Yongbyon Update: November Movement of Radioactive Material?

Military, Nuclear Weapons
, by , and Recent satellite imagery from November 2019 shows the presence of four specialized railcars that have been associated with the movement of radioactive material in the past. The last observed movement of these railcars by Beyond Parallel was in April 2019. It is unclear whether the railcars are being used for the outbound shipment of irradiated liquid or solid waste, disassembled but contaminated equipment or the movement of fissile material to facilities outside the Yongbyon area. A less likely alternative is the inbound shipment of radioactive material from a facility outside the Yongbyon area.

Living History with Minister Song Min-soon

Foreign Affairs, Nuclear Weapons
This Living History interview features former South Korean minister of foreign affairs and trade, Song Min-soon. Song was director general for North American affairs and chief delegate during the six-party talks in 2005. He played a key role in the multilateral denuclearization agreement with North Korea, involving the United States, Japan, South Korea, China, and Russia, achieved in September 2005.

Yongbyon Declassified Part VI: Improved Road Networks

Nuclear Weapons
, by Collected 14 months after the image provided in Part 5 (November 21, 1968) this March 17, 1970 KH-4B image of the Yongbyon Nuclear Research Center shows continued expansion within the village of Sang-dong, minor improvements in the operations, administration/laboratory and support areas, slowly continuing construction of the bridge across the Kuryong-gang and minor infrastructure improvements in the Pungang-ni area. Taken as a whole, these developments continue to indicate an ongoing first-phase construction project for the facility and very early infrastructure development efforts within a longer-term plan for future expansion.

Punggye-ri Nuclear Test Site: Imagery Supports ROK and U.S. Government Reservations about Permanent Disablement

Military, Nuclear Weapons
, by and Analysis of satellite imagery of the Punggye-ri Nuclear Test Facility acquired during 2019 and more specifically on September 23rd and October 9th, 2019 shows the facility in caretaker status, likely being maintained by security personnel. While there is no evidence of current efforts to restore any of the nuclear test portals, several observations lead us to believe the facility has not been permanently disabled and that the detonations in May 2018 are not necessarily irreversible.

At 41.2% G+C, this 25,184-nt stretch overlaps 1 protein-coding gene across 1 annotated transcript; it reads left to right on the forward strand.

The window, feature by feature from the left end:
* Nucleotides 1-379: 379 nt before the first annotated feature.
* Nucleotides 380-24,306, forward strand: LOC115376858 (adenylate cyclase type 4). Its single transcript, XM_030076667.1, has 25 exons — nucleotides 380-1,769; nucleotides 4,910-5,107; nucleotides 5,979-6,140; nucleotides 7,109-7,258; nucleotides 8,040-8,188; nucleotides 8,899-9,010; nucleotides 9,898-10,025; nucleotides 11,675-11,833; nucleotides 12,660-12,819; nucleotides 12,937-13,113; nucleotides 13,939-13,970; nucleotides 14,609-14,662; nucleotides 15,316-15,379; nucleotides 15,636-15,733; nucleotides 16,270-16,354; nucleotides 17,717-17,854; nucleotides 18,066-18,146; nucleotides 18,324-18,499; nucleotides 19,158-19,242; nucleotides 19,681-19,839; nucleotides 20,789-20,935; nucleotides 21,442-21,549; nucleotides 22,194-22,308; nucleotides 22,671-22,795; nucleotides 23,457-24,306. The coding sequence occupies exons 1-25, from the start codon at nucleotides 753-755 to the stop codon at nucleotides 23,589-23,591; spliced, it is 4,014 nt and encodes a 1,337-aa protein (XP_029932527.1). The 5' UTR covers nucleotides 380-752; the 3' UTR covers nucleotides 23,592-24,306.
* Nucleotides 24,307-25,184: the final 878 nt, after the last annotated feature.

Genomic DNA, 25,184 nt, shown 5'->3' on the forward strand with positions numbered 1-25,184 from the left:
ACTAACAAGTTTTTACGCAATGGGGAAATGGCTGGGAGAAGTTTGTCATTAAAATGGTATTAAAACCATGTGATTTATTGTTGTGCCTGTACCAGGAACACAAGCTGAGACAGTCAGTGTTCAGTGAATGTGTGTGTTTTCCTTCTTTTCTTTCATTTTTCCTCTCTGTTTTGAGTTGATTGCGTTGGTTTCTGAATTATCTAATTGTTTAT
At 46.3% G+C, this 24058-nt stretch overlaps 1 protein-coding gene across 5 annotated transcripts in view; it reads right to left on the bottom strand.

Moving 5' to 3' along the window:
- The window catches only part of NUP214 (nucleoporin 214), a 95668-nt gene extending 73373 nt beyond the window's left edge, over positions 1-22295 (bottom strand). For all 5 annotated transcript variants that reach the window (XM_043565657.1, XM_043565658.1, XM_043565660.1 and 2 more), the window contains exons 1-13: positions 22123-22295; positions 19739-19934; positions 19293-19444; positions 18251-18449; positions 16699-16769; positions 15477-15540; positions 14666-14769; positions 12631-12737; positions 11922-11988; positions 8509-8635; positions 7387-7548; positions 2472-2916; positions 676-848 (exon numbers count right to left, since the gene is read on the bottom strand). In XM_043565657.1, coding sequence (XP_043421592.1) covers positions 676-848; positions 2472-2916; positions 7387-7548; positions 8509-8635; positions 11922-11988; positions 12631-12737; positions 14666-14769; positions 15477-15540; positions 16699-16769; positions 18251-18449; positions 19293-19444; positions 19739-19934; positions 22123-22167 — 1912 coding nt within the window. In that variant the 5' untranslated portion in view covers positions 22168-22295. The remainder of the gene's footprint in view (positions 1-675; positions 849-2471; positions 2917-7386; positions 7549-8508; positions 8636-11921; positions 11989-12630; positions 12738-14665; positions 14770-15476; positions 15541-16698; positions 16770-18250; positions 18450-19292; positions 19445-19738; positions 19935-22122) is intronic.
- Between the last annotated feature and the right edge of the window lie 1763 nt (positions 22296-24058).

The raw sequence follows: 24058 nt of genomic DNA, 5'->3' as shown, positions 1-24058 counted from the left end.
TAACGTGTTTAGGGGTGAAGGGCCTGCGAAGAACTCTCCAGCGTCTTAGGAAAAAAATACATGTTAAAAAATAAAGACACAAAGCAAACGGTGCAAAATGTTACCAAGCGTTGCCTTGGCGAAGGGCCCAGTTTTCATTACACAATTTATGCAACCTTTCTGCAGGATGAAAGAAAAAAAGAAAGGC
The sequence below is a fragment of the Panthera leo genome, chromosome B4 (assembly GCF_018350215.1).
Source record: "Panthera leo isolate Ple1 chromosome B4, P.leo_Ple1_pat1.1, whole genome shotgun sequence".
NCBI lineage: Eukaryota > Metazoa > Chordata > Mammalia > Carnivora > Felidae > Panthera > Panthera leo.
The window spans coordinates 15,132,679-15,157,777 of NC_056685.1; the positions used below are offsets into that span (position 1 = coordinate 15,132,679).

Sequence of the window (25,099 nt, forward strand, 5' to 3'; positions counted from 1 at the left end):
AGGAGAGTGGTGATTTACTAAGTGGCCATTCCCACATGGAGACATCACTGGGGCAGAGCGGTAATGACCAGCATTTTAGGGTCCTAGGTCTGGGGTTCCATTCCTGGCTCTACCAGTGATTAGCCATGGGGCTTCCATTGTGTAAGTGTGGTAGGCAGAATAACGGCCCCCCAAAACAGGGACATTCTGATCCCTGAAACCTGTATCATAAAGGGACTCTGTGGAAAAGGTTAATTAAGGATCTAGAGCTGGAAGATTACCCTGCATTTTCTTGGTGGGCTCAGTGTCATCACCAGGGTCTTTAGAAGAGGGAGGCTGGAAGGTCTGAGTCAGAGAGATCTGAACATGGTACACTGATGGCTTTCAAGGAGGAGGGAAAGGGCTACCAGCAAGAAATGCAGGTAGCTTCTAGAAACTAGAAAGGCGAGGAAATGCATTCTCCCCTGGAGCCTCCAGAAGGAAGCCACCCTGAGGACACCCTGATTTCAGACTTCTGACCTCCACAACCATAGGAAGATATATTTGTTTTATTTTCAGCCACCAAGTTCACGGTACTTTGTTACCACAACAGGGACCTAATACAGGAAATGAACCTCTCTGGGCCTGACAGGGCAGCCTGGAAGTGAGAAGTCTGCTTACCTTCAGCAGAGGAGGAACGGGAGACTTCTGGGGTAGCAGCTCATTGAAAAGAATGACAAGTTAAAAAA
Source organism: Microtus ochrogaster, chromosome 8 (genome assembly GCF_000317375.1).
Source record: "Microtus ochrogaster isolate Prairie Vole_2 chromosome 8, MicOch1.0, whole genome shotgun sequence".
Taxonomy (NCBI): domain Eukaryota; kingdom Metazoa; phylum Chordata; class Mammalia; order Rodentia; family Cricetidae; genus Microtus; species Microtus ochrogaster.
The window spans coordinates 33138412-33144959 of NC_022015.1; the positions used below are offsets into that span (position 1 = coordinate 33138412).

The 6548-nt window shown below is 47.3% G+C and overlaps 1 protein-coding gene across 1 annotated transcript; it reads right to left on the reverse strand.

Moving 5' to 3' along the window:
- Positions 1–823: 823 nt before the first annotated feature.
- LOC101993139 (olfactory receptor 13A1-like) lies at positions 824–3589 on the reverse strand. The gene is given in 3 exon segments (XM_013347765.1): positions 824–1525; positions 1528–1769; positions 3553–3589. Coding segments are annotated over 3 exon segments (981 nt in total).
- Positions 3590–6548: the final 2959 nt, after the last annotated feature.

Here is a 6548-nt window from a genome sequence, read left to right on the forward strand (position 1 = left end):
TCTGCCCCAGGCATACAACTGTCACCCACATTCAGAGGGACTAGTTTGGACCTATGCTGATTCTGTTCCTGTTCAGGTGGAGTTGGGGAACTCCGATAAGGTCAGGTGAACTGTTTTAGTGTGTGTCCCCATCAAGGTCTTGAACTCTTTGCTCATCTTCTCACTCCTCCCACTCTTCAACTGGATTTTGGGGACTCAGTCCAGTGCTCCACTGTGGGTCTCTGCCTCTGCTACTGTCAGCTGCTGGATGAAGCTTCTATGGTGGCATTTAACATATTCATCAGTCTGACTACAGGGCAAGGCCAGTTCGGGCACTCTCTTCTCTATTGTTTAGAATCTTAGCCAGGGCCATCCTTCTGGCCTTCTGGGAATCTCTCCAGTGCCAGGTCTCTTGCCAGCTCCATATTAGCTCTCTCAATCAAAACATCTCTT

Yongbyon Declassified Part V: Expansion Begins Across the Kuryong-gang

Nuclear Weapons
, by Collected eleven months after the image provided in Part 4 (December 10, 1967) this November 21, 1968 KH-4B image of the Yongbyon Nuclear Research Center does not show any significant developments in the operations (with the IRT-2000 research reactor), support or administrative/laboratory areas. It does, however, show continuing development within the village of Sang-dong and the early stages of construction for a new road bridge across the Kuryong-gang in the Pungang-ni area that will connect the support area to the opposite side of the river. Taken as a whole, these developments represent both continuation of a first-phase construction project for the facility and the earliest infrastructure development stages within a longer-term plan for future expansion.

Pakchon Uranium Concentrate Pilot Plant

Analysis, Nuclear Weapons
, by and The Pakchon Uranium Concentrate Pilot Plant is one of only two declared and known uranium concentrate plants in North Korea (Pyongsan Uranium Concentrate Plant at Pyongsan is the other). This facility was used for Yellowcake production at least through the mid-1990s, and therefore would require inspection under any new U.S.-DPRK denuclearization declaration and agreement as it has not been subject to international inspection for over 25 years since IAEA visits to the site as part of the Full Scope Safeguards Agreement process in 1992.

Is the State Department’s “Commission on Unalienable Rights” Relevant for North Korea?

Human Rights
, by At a press conference last week, Secretary of State Mike Pompeo announced the creation of a Commission on Unalienable Rights. He explained its purpose: “The commission is composed of human rights experts, philosophers, and activists, Republicans, Democrats, and Independents of varied background and beliefs, who will provide me with advice on human rights grounded in our nation’s founding principles and the principles of the 1948 Universal Declaration of Human Rights.” The membership of the commission is a distinguished and diverse group of individuals, but the responsibility assigned to the commission seems to raise questions.

Yongbyon Declassified Part IV: Continued Construction Observed into 1967

Nuclear Weapons
, by Acquired almost two years after the image provided in Yongbyon Declassified Part III (February 11, 1966), this December 10, 1967 image of the Yongbyon Nuclear Research Center is one of the first acquired by the improved reconnaissance KH-4B. Among other improvements, the resolution of the newer KH-4B was 1.8 meters versus 2.7 meters of the earlier KH-4A allowing for considerably better image quality.

Yongbyon Declassified Part III: Significant Construction of Facilities at Nascent Yongbyon Nuclear Site by 1966